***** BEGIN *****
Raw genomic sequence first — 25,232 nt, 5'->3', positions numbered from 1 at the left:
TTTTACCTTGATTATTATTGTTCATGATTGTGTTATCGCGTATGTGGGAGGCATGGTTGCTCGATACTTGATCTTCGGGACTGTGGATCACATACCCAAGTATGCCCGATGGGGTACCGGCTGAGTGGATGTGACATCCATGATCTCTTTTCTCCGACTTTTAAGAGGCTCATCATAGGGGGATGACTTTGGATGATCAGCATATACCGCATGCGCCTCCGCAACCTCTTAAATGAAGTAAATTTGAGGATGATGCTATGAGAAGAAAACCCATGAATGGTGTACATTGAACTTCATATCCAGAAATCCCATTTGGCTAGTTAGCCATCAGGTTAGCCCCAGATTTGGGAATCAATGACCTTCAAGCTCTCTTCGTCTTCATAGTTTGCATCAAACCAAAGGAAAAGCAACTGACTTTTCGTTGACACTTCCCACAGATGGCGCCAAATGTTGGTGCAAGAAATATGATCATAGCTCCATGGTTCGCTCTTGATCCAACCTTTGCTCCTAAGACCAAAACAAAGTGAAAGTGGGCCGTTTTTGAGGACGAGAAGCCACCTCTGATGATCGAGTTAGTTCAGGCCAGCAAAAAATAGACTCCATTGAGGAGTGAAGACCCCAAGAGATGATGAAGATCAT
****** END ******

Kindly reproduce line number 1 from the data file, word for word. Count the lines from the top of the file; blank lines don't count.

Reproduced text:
Raw genomic sequence first — 25,232 nt, 5'->3', positions numbered from 1 at the left: